The North Carolina State Fair is a big deal for me.
A really big deal.
I plan much of my summer around the crochet I will enter in the state fair competitions, and I spend many afternoons in the dog days of August out on my back deck in preparation.
In fact, I had already been keeping an online vigil waiting for the 2011 North Carolina Premium Book and was delighted when I checked in this morning and found that the premium book with all of its categories was finally published.
After a quick look, I can see that the categories have been shaken up a bit. Gone is Department Y, section 10331 for afghans made from variegated yarn, but a category for lap afghans/prayer shawls has been added. Additionally, the baby afghan category has been expanded to include a one-color category, and a two or more color category.
I will have to read through the premium book carefully to figure out how I can participate as fully as possible, and now that the state fair season is officially upon me, I decided to get my 2010 North Carolina State Fair pictures uploaded to my flickr account and cleared off my SD card before the 2011 North Carolina State Fair opened.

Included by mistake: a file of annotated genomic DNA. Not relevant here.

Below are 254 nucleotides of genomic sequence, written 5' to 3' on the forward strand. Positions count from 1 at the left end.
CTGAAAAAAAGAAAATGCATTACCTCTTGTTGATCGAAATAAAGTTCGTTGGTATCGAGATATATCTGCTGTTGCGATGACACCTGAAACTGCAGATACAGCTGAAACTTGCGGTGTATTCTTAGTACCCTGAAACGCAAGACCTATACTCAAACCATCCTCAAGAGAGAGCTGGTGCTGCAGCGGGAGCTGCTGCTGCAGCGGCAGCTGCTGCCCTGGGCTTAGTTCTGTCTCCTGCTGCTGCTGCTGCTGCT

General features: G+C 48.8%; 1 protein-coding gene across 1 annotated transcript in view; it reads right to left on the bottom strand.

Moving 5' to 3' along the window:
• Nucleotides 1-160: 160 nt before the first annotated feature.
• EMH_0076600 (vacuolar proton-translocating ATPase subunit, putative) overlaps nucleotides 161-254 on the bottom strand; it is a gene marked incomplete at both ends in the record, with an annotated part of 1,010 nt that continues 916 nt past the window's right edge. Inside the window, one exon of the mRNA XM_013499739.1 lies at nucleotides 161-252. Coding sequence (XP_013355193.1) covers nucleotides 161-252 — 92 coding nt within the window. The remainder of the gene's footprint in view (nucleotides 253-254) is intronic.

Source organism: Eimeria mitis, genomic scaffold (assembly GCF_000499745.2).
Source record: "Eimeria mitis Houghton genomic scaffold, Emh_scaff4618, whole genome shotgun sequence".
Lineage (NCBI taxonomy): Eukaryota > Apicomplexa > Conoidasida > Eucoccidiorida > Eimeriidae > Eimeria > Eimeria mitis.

When I attend the fair, the first thing I do is take a picture of is my parking space number. After one year where I spent almost as much time looking for my car as I did looking at things at the fair, I decided to document my parking space for easy reference.
Once inside the fairgrounds, my first stop is an exhibit area known as “Village of Yesteryear” which has a variety of artisans displaying the traditional crafts they make.
One of my perennial favorites is the braided rugs:
Another that captivated me were these Ukrainian Eggs courtesy of Kit Lennon.
From the Village of Yesteryear, I traverse the fairgrounds to the Education Building where many of the handcrafts are displayed. This past year, my afghan did not place, but my psychedelic circle jacket did well:
And while my afghan did not place, there was plenty to see. These two floral motif afghans did well:
as did this sampler afghan:
and this crocheted version of a traditional log cabin quilting pattern:
Hungry and in need of both celebration and commiseration, I headed back to the midway and the annual array of deep-fried foods.
One of the 2010 North Carolina State Fair food oddities was this Krispy Kreme burger:
I, however, held out for my usual fair of funnel cakes:
In the next week, I will look over this year’s competition categories for the 2011 State Fair, and begin the work of setting my crochet schedule for the next